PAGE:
By Archana Dongre, Los Angeles
August 20, 21 and 22 marked an unprecedented event in the history of Hindu spirituality as well as in the panorama of ethnic culture here. Under the auspices of Gayatri Pariwar, the 1,008 Kundi Ashwamedha Yagna was organized at the multi-acre parking lot of Cerritos College in Norwalk, near Los Angeles. About 25,000 people performed the yagna or visited the site.
Ashwamedha yagna is a spiritual experiment performed to disseminate the divine teachings of Indian culture, which may become a burgeoning world culture in a decade, according to Gayatri Pariwar, a world-wide organization dedicated to solving the problems of life through the great science of Gayatri Mantra. The 1,008 kundi yagna is performed for purification of subtler atmosphere and restoration of ecological balance. Even the Western scientist Dr. Haffkins has noted, "Mixing ghee and sugar and burning them creates smoke which kills the germs of certain diseases and secretion takes place from some glands related to the windpipe which fills us with pleasure."
The word ashwa symbolically stands for all evil instincts and the word medh stands for uprooting those evil instincts. The actual yagna took place on the 21st and 22nd. Thousands of people thronged to the neatly set up pandals and families sat in neat rows, with a copper yagna kundi in front of each family. The yagna priests sat on the stage, decorated with huge cut-outs of deities as well as of Pariwar's founder Shriram Sharma Acharya and Mata Bhagawati Devi Sharma. The priests instructed the congregation in the yagna procedure, and chanted Vedic mantras.The atmosphere was so charged with serenity and joy that eyes welled up and tears rolled down many a cheek. Mata Bhagavati Devi Sharma, spiritual leader of the Mathura-based Yug Nirman Yojana, had flown in especially for the yagna. She addressed the congregation and implored the people to "get rid of animal instincts and raise themselves to higher levels of behavior." She insisted on each one bringing divinity into one's own behavior.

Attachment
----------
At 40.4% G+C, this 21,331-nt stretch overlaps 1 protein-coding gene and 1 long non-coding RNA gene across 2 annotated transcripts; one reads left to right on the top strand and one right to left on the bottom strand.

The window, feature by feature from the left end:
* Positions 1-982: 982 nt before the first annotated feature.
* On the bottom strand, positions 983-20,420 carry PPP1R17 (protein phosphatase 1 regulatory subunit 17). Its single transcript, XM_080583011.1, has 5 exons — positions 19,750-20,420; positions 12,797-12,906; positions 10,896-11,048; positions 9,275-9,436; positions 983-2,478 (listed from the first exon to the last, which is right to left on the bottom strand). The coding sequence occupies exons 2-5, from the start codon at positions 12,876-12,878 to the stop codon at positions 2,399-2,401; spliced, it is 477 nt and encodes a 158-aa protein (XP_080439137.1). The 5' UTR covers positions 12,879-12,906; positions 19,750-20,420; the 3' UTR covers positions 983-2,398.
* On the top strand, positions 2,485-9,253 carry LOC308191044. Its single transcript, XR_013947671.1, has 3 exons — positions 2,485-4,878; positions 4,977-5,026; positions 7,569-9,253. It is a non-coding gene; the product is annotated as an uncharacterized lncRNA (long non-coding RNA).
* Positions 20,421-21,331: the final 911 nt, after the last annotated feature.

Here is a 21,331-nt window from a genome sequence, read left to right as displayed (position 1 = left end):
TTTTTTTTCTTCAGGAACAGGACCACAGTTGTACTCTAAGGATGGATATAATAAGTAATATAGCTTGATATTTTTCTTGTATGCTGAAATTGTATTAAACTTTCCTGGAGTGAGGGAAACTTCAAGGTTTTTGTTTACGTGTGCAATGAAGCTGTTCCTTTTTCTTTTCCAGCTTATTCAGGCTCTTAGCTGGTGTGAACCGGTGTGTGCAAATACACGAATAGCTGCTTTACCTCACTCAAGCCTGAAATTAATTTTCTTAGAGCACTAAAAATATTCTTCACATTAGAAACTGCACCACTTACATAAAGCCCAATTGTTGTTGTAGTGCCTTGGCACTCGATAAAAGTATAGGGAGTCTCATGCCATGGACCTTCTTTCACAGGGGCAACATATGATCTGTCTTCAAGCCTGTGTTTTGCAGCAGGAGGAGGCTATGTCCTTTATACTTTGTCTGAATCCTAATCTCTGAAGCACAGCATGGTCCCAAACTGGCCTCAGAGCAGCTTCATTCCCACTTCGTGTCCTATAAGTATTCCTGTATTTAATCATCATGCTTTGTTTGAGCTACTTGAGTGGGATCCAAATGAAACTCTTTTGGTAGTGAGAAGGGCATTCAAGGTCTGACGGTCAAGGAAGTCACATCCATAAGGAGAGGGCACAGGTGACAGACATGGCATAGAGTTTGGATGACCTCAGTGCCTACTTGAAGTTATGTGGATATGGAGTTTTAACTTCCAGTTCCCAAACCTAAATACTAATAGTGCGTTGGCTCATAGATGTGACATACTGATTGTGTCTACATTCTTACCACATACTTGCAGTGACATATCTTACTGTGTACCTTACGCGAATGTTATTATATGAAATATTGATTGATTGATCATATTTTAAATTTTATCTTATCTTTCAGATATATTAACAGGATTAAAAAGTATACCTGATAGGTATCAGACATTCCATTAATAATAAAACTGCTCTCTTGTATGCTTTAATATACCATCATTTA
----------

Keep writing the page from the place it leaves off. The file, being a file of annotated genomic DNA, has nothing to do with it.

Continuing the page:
A giant exhibit was on display adjacent to the yagna pandal. At its entrance a proclamation read, "Sa Prathama Sanskruti Vishwara," referring to the Hindu culture "that is the primary civilization, pervading the entire universe," indicating the ancient beginnings as well as the dynamic thinking of our rishis. The exhibits depicted the scientific aspects of meditation, Yagnopavit ceremony, pranayam, Indian music and its therapeutic effects and Indian dances, its postures and its effects on the human body, mind and spirit. Several seminars including "Yoga," "Women's Power and Their Role in Raising Moral Values," "Interfaith Religious Harmony" and "Youth of Today" were also held during the event.